The Curious Dev

Various programming sidetracks and shiny-object detours

Messaging With RabbitMQ

Over the last few weeks, since I finished reading RabbitMQ in Action, I have played about with RabbitMQ a little … and I like it!

The whole integration / middleware / messaging space is wide and varied, but for this post I’m just referring to messaging with RabbitMQ.

What is RabbitMQ?

RabbitMQ is a mature open source project (with commercial support) and has been around for quite a few years. Rabbit implements the AMQP format and there is also support via plugins for the STOMP and MQTT with some tinkering done to utilise the (perhaps) more pervasive JMS. The vast platform and language compatibility that is available points to wide adoption.

Messaging is often at the core of an integration / middleware solution but can also be very useful for decoupling various modules of a system.

This post is just a brief intro to one particular form of messaging with RabbitMQ, using a “fanout” exchange whereby messages are routed to an exchange/broker which will then broadcast the message to all connections to that exchange (in our case, just one) with the corresponding routing key.

A similar and perhaps more powerful function would be Publisher/Subscriber “PubSub” using a Topic that potentially has multiple Subscribers that “listen” on a topic or many topics for specific message types (as configured in the Subscriber’s connection to the exchange in the routing key). A scenario that might be useful to have multiple subscribers to a stream of data would be HR data in a company where various information for all new employees is published to a topic and various applications consume that data in numerous ways. For example, an Incident Reporting System might keep track of all employees’ contact details or a Payroll System would get updated bank account information. In a future post I might go deeper into this.

There doesn’t have to just be one publisher either, you might have several systems providing information into an exchange, weather station sensors perhaps, that is then subscribed to by many other systems.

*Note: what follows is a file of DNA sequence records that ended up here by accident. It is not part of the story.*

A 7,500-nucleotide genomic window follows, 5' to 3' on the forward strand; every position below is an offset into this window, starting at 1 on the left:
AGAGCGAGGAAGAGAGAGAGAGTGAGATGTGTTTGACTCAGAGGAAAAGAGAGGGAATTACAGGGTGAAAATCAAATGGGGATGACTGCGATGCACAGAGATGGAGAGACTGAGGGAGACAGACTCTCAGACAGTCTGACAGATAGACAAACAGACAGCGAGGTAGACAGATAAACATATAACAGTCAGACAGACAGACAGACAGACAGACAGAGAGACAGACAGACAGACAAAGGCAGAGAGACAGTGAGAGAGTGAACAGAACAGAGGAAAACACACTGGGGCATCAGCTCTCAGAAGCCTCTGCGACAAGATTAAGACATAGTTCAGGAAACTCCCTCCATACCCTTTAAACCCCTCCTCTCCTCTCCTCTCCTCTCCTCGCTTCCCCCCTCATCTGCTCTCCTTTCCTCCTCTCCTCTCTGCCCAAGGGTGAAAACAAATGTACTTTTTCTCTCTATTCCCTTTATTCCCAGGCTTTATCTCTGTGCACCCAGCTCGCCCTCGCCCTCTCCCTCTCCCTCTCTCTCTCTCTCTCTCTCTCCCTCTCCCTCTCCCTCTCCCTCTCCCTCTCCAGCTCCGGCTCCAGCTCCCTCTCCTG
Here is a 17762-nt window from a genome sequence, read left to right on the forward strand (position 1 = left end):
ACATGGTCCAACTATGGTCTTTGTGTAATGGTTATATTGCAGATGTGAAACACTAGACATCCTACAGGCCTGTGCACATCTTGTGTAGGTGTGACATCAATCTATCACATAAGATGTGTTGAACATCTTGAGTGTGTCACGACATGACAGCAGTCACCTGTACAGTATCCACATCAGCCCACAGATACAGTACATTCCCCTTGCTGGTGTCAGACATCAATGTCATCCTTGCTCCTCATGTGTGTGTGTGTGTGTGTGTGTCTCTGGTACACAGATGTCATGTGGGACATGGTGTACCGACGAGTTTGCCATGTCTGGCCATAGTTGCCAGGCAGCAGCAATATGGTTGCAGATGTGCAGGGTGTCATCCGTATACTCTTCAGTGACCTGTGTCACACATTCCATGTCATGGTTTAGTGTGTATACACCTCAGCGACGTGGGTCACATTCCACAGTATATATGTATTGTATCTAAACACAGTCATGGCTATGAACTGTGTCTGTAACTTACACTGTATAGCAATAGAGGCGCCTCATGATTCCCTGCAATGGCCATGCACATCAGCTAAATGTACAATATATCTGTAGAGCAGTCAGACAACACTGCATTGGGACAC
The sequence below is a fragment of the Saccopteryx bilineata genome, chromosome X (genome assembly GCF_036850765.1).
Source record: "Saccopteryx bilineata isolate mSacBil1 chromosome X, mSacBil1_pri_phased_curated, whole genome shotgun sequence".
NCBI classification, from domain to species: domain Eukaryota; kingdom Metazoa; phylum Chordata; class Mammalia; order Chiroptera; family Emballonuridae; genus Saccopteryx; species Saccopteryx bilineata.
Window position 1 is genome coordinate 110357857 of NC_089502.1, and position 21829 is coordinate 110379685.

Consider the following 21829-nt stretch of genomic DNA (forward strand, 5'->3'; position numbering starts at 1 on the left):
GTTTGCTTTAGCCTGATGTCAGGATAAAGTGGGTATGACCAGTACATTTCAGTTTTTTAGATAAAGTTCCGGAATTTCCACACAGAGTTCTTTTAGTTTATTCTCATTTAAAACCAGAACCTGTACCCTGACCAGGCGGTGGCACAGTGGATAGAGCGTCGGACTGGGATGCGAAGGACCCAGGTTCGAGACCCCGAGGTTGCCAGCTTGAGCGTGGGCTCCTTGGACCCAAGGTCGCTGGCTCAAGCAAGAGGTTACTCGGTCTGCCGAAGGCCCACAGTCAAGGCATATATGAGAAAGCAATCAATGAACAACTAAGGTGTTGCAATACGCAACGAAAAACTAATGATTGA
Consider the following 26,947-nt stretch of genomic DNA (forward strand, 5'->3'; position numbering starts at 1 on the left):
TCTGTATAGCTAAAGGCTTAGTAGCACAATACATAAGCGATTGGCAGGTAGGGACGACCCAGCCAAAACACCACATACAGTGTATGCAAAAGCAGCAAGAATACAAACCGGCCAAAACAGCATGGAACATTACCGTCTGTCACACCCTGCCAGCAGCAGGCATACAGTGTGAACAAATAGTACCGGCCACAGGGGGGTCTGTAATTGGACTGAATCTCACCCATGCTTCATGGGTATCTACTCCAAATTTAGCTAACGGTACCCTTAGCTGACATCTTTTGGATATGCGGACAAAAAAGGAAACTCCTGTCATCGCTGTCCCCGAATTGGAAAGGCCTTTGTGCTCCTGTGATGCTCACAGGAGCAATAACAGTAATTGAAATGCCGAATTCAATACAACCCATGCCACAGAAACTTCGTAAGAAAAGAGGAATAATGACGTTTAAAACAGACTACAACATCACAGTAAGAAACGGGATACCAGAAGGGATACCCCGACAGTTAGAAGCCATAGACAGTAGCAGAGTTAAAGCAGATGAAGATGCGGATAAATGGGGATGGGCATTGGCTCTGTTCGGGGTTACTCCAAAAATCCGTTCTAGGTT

RabbitMQ can be configured in many ways to suit your project needs, be they performance considerations, reliability, guaranteed delivery etc. I recommend getting RabbitMQ in Action to further explore these options.

Installing RabbitMQ

  • get the Erlang runtime from here and install
  • then, get the RabbitMQ server from here and install
  • if you’re using Groovy, you can use this @Grape/@Grab to sort out the RabbitMQ client dependencies:
@Grapes(
    @Grab(group='com.rabbitmq', module='amqp-client', version='3.0.1')
)

If you’re using Java, you will likely need to manually download the client library from here, unless you’re using Maven or equivalent.

Creating a Producer

I’ve written a pretty simple little groovy class that generates a payload of raw text from one of my earlier scripts, as described in my post here: Simple Data Collectors.

Essentially, it just calls the temperature script and publishes that provided temperature to “temperatureExchange” which is configured to be a “fanout” exchange. I’ve thrown in a random sleep (1-30secs) to mix it up a bit.

//WeatherProducer.groovy
@Grapes(
    @Grab(group='com.rabbitmq', module='amqp-client', version='3.0.1')
)
import com.rabbitmq.client.*

class WeatherProducer {
    ConnectionFactory factory = null
    Connection conn = null
    String exchangeName = "WeatherExchange"
    String routingKey = "weather"
    String queueName = "WeatherQueue"